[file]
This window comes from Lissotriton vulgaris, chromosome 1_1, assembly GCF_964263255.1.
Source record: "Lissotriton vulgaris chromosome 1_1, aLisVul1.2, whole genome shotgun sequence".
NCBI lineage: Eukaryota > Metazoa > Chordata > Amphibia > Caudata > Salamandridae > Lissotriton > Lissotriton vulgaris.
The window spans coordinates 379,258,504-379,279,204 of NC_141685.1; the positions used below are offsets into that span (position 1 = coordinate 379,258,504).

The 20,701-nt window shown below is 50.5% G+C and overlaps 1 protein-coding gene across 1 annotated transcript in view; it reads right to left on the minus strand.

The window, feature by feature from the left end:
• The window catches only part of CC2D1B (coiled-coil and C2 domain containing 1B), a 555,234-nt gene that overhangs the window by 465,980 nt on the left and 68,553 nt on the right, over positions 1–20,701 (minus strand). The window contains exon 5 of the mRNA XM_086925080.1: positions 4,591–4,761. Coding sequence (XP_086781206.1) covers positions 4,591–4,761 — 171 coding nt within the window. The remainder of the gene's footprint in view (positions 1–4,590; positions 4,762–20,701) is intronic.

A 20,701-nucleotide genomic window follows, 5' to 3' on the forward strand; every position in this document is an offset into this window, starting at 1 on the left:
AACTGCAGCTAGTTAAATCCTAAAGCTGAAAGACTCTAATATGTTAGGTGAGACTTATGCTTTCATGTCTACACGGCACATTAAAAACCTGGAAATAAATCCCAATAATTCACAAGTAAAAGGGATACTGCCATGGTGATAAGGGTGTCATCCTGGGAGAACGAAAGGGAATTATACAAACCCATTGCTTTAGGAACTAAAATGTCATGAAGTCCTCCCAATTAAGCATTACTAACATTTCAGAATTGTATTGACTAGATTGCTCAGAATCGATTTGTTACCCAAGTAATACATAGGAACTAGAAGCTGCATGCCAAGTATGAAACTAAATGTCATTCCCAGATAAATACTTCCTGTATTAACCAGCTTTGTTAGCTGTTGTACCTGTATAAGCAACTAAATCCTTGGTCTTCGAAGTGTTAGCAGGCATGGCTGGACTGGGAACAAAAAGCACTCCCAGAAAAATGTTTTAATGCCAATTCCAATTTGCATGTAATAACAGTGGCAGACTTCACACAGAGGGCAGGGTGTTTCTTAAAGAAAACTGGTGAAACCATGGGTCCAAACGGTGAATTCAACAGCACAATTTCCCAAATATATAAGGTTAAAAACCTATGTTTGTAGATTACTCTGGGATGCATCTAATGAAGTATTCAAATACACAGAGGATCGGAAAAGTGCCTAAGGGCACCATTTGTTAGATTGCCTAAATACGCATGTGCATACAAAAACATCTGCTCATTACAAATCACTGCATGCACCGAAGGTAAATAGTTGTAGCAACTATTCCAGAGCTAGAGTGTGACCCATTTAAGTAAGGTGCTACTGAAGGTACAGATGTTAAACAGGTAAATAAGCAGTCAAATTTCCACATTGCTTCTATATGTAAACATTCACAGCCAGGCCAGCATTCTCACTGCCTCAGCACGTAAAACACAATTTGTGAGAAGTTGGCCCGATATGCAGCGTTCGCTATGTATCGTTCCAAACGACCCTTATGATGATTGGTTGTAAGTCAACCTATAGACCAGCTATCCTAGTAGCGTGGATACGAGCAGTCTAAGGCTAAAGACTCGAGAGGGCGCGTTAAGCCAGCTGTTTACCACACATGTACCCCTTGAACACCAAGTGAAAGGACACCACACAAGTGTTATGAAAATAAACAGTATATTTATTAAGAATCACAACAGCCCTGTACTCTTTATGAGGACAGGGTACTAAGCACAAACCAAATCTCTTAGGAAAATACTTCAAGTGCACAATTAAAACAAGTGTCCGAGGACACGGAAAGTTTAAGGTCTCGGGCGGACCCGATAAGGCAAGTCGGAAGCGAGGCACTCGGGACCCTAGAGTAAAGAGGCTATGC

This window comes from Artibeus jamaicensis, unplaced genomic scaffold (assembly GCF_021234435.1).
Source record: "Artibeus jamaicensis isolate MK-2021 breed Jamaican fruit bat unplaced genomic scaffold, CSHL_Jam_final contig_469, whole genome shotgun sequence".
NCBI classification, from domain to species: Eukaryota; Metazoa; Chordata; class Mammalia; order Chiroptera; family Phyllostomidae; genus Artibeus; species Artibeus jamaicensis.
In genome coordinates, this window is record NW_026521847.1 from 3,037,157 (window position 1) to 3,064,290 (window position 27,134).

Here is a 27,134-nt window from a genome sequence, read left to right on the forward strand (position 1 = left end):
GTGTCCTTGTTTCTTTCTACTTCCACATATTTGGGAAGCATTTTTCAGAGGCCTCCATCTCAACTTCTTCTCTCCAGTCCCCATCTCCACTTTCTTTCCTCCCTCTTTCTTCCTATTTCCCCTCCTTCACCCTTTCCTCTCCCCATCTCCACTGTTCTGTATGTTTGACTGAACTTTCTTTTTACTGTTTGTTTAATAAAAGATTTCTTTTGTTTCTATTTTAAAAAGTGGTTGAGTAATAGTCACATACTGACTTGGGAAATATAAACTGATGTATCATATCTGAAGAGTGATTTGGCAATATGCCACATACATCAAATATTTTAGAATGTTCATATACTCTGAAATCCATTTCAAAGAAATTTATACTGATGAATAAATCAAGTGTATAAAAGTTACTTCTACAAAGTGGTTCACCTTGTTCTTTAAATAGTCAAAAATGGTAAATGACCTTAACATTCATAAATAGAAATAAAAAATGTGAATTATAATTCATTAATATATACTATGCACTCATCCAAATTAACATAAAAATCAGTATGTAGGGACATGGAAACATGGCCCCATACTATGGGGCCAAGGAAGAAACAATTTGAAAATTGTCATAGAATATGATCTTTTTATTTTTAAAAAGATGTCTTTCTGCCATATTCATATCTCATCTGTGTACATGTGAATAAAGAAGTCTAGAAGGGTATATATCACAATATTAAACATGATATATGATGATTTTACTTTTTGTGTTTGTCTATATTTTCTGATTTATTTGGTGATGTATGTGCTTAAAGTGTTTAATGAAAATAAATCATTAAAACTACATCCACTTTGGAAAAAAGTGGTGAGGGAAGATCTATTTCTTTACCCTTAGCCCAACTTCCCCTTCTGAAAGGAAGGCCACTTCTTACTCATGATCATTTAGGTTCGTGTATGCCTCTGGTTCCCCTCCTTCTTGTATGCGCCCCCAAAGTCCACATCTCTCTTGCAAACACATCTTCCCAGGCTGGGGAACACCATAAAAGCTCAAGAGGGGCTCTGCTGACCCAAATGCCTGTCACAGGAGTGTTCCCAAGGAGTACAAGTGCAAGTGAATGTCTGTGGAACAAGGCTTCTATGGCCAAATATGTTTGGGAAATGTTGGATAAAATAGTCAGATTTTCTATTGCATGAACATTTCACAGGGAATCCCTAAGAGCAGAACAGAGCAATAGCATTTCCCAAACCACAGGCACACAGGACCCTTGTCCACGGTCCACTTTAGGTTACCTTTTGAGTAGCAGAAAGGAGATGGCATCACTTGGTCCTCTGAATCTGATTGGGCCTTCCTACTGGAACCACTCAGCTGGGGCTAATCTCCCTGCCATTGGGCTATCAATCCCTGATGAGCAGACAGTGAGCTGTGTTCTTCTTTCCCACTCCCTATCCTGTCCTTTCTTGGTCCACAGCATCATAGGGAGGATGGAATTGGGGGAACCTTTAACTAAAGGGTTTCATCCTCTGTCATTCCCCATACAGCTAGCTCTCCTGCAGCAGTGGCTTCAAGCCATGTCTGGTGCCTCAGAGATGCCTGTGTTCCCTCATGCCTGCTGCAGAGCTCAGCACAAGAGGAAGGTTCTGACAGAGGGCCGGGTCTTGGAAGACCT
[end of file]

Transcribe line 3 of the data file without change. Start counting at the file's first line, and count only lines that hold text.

NCBI lineage: Eukaryota > Metazoa > Chordata > Amphibia > Caudata > Salamandridae > Lissotriton > Lissotriton vulgaris.